In this article, we’re going to learn about making the files that make up our websites smaller so the reader’s browser has to download less — improving the performance of your site.
We do this through a series of processes called minification, combination, and compression.
What is minification?
Minification is when the text content of a file is stripped of as much “filler” text as possible — on the web, this usually means removing spaces, carriage returns, and comments from HTML markup/CSS style code.
The entire point is to make the file sizes as small as possible (prior to compression).
This is possible because there is no reason to deliver files full of spaces and comments to your reader’s browser. Those comments are only needed by the site admin (or your designer/developer).
Minification can shave a small bit of size off every file.
What is combination?
Combining is where like files get merged into one file, reducing the number of separate files that must be delivered to the reader upon request.
For example, in WordPress, your theme has a style sheet. This is where the CSS code is that tells the reader’s browser how to style your site.
The various plugins you install could add their own style sheets as well.
The result is a page that would require the reader’s browser to download multiple style sheets to render your site.
These can be combined to turn all the various style sheets into one.
Why does combining help?
Here’s a quick video I put together to explain it :
It has to do with the request pipeline. Very roughly, it works something like this:
- The reader clicks a link to your site
- Reader’s browser asks DNS for the IP address of your site
- Reader’s browser connects to your site
- Your site tells their browser there are multiple style sheets and scripts to load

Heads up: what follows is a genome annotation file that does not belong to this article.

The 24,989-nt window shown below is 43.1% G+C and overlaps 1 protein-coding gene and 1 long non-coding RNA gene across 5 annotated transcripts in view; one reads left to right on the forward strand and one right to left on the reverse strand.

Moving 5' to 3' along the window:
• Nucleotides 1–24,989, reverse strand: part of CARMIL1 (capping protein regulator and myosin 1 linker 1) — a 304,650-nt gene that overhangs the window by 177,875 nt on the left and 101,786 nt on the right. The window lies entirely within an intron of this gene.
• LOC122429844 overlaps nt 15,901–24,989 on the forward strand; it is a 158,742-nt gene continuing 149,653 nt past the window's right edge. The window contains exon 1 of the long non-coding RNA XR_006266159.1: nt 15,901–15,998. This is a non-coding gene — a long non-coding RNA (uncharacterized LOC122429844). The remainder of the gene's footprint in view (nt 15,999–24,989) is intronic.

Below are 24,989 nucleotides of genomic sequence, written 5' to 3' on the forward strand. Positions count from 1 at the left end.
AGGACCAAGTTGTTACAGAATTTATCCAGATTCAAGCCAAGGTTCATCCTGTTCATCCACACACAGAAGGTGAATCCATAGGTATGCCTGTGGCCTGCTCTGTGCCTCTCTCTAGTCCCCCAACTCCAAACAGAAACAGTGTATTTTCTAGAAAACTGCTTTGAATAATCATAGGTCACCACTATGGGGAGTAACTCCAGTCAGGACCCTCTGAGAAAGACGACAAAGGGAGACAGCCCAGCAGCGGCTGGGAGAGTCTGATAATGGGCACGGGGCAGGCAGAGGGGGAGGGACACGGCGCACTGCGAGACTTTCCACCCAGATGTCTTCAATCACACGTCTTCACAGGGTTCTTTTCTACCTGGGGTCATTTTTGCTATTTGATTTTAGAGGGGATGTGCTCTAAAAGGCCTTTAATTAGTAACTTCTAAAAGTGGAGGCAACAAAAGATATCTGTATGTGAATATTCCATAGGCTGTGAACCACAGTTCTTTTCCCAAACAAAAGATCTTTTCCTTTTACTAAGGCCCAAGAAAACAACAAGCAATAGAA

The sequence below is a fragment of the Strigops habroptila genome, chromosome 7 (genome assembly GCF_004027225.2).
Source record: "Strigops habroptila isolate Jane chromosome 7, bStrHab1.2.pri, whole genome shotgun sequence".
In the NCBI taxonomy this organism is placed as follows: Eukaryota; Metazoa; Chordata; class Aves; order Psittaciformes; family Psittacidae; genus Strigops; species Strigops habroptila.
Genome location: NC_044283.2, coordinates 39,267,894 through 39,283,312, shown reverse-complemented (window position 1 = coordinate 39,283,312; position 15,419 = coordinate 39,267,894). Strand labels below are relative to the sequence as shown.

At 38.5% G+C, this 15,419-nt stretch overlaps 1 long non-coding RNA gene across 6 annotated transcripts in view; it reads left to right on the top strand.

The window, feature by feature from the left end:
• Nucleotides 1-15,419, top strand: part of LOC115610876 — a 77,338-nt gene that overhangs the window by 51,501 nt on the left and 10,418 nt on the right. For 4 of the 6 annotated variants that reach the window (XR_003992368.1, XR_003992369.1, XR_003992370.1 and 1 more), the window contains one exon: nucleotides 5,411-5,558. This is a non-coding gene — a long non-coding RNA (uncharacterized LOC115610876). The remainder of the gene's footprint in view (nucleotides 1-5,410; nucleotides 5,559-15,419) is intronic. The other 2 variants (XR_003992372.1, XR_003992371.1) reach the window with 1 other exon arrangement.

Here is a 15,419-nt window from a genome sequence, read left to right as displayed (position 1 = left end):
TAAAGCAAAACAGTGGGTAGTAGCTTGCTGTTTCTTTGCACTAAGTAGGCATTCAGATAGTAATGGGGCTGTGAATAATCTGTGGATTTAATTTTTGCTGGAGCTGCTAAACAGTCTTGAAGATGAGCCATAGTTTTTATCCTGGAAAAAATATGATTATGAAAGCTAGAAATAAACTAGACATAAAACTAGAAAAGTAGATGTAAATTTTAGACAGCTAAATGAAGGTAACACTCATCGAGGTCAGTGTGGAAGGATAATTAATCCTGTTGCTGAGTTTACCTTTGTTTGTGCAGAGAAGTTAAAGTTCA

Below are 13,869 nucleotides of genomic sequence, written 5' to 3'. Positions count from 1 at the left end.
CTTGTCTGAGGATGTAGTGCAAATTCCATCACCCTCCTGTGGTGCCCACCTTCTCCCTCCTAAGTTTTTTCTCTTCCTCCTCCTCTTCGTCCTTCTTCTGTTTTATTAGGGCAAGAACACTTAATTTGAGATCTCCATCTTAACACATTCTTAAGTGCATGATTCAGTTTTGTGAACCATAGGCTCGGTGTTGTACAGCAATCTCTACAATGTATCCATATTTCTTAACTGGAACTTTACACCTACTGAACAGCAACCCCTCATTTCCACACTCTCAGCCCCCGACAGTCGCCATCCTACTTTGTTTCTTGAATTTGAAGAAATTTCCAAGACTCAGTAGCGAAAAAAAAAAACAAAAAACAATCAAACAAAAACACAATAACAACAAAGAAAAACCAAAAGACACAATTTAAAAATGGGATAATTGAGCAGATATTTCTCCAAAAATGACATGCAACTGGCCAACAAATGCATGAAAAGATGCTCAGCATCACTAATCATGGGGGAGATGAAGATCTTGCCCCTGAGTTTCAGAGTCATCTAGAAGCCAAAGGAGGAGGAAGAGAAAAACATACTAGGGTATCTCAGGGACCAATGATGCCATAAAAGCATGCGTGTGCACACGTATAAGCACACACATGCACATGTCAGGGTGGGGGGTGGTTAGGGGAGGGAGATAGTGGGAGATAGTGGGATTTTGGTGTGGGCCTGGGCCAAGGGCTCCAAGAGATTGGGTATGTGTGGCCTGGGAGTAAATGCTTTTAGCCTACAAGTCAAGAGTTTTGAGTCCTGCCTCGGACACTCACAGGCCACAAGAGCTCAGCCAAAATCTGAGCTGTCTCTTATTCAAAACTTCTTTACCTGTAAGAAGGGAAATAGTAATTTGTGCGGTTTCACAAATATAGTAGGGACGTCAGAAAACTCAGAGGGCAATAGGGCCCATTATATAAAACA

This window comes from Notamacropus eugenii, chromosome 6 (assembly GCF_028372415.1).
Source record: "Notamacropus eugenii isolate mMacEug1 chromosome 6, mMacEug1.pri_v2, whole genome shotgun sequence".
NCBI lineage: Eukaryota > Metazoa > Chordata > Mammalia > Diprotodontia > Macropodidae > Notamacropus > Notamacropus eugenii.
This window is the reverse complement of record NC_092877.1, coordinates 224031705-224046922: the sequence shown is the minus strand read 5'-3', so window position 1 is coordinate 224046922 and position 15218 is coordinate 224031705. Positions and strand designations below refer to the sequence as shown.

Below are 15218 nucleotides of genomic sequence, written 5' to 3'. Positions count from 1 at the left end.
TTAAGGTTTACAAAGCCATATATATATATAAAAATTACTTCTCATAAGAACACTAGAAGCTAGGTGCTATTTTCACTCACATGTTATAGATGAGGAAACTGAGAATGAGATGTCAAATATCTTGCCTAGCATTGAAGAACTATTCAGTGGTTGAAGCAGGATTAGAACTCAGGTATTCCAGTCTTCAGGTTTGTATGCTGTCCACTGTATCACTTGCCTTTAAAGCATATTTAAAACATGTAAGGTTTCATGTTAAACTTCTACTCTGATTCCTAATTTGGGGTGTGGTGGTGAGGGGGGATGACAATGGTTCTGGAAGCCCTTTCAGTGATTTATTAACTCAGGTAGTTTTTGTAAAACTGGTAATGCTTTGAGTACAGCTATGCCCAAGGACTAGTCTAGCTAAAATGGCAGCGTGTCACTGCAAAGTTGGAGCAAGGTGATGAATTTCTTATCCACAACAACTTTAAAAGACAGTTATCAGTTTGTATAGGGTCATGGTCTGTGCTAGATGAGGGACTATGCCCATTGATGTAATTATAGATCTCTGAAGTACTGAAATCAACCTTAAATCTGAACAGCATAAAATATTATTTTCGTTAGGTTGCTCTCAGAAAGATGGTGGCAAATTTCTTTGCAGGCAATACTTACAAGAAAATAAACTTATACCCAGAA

- The browser will use more connections to download those
As you can imagine this starts to add up. So combining files reduces the number of connections the reader’s browser will need to perform in order to render your site.
In a future lesson, you’ll learn about HTTP3 which has special features to speed up this “multiple connection conundrum.”
What is compression?
Compression is when an algorithm is used to reduce the file size before streaming the content of your site to the reader’s browser.
Gzip is the most common compression algorithm on the web. Brotli is a newer algorithm that can save anywhere from 14% to 21% over Gzip.
The inner-workings of how compression works is a topic for computer science courses — too deep for this course.
All you need to know is the algorithm crunches the file size of your site down so it can load faster for your reader.
Much like zipping up files on your computer to reduce storage size.
Compression is one of the biggest impacts on your site performance and should always be turned on. Gzip compression at least, brotli if your host offers it.
How do I know if compression is on?
You can learn about this more in-depth in my article “How to Properly Test Your WordPress Performance.” When you check the response headers of your page, you’ll see something in the “content-encoding” section.
It looks like this:
In this case the content-encoding shows “br.” This means it is compressed using brotli.
Your caching plugin will take care of most of this for you. Both WP Rocket and Swift Performance will make these a snap to set up if you’re not using LiteSpeed like I am.